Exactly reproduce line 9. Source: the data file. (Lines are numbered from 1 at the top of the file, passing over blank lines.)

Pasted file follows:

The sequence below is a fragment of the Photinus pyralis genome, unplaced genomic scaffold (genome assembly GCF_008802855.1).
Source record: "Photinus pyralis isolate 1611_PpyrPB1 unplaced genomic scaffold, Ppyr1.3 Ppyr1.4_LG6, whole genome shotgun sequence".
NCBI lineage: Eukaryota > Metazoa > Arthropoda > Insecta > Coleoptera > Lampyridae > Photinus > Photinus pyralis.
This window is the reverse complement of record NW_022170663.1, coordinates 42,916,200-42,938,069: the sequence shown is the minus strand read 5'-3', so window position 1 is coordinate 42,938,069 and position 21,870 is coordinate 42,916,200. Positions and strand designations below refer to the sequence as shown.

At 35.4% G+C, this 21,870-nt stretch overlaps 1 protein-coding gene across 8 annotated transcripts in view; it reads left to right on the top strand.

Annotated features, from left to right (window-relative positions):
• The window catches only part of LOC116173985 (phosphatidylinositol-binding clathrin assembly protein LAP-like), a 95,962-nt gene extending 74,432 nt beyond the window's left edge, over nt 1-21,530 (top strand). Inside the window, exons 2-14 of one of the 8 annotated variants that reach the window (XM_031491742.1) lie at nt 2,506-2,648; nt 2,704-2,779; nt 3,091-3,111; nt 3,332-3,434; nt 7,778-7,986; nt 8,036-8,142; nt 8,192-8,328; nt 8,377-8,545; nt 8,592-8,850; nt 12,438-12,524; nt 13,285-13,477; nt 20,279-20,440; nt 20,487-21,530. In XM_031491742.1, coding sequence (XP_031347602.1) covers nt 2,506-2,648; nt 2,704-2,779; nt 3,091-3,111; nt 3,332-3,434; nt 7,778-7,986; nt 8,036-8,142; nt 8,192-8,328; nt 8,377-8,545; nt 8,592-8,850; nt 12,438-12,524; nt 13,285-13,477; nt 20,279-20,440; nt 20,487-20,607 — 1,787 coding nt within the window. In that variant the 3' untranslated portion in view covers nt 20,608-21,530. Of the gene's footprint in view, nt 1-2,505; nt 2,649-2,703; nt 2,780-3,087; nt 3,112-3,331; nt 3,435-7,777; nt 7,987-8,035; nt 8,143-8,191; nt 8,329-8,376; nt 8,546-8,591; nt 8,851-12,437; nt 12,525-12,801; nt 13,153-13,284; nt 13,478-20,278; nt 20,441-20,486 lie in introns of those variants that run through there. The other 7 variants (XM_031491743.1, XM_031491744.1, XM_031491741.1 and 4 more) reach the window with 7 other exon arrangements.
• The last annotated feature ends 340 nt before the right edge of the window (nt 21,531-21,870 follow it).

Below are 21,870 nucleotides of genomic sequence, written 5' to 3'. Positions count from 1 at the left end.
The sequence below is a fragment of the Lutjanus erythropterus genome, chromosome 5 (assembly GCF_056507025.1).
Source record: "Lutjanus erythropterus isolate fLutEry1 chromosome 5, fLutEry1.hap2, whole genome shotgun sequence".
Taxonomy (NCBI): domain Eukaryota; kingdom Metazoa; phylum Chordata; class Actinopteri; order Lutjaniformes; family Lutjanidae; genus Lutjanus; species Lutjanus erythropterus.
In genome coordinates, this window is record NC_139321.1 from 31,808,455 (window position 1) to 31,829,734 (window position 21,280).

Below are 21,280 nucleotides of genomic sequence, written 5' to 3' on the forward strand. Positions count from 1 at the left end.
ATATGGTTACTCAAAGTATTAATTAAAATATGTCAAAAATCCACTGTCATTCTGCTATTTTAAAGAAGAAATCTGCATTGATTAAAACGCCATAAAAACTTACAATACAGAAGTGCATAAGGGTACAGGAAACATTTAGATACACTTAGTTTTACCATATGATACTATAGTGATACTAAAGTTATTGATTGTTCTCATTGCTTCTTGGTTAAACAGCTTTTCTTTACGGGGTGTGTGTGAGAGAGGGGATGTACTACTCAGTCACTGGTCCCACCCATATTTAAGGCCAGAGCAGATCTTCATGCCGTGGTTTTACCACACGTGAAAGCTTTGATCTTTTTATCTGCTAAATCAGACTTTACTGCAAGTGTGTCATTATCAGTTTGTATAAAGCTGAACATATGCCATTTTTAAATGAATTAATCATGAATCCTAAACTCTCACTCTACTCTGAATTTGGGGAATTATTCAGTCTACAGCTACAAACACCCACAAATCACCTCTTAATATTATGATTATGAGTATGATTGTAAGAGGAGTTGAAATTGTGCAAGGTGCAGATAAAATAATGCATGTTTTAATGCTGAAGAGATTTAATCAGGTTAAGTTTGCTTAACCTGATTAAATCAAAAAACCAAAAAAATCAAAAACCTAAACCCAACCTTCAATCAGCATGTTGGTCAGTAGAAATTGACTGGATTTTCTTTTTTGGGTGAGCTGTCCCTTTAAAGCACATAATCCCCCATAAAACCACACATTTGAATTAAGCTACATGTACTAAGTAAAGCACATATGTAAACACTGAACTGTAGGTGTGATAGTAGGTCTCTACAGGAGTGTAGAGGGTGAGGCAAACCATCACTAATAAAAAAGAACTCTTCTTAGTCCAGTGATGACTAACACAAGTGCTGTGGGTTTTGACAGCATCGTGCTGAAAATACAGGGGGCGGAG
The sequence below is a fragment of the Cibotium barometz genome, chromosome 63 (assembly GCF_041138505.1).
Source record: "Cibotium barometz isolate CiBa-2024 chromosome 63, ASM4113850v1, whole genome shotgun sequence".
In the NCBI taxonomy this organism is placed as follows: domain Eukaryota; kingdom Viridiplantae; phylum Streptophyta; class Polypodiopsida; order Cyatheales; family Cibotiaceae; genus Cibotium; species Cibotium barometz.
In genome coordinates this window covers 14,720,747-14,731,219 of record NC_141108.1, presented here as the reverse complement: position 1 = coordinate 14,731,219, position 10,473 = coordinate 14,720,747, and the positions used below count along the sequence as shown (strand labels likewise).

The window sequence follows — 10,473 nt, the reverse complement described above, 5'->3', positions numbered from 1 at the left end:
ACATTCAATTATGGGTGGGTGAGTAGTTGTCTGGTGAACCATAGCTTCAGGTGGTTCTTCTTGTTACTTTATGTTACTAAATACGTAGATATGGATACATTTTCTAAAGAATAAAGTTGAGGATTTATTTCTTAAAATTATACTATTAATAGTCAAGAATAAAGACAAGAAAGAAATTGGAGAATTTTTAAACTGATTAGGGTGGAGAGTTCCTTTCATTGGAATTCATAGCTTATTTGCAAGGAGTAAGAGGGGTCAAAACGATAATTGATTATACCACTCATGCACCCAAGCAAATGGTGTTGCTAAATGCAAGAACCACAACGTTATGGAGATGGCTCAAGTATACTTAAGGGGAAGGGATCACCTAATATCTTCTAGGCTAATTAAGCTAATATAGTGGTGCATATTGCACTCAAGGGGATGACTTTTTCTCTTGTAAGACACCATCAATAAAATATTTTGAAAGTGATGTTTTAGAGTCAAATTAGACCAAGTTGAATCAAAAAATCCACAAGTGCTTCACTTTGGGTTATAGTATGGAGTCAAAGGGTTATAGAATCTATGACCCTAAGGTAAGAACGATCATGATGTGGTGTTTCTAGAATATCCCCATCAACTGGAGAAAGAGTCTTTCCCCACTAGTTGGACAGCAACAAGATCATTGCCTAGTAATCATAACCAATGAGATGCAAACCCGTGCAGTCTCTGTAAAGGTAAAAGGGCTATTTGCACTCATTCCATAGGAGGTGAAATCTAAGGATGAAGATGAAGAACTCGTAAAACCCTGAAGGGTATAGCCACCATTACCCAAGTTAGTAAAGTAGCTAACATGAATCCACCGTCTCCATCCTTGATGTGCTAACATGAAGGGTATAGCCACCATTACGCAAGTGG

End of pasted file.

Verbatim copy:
Below are 21,870 nucleotides of genomic sequence, written 5' to 3'. Positions count from 1 at the left end.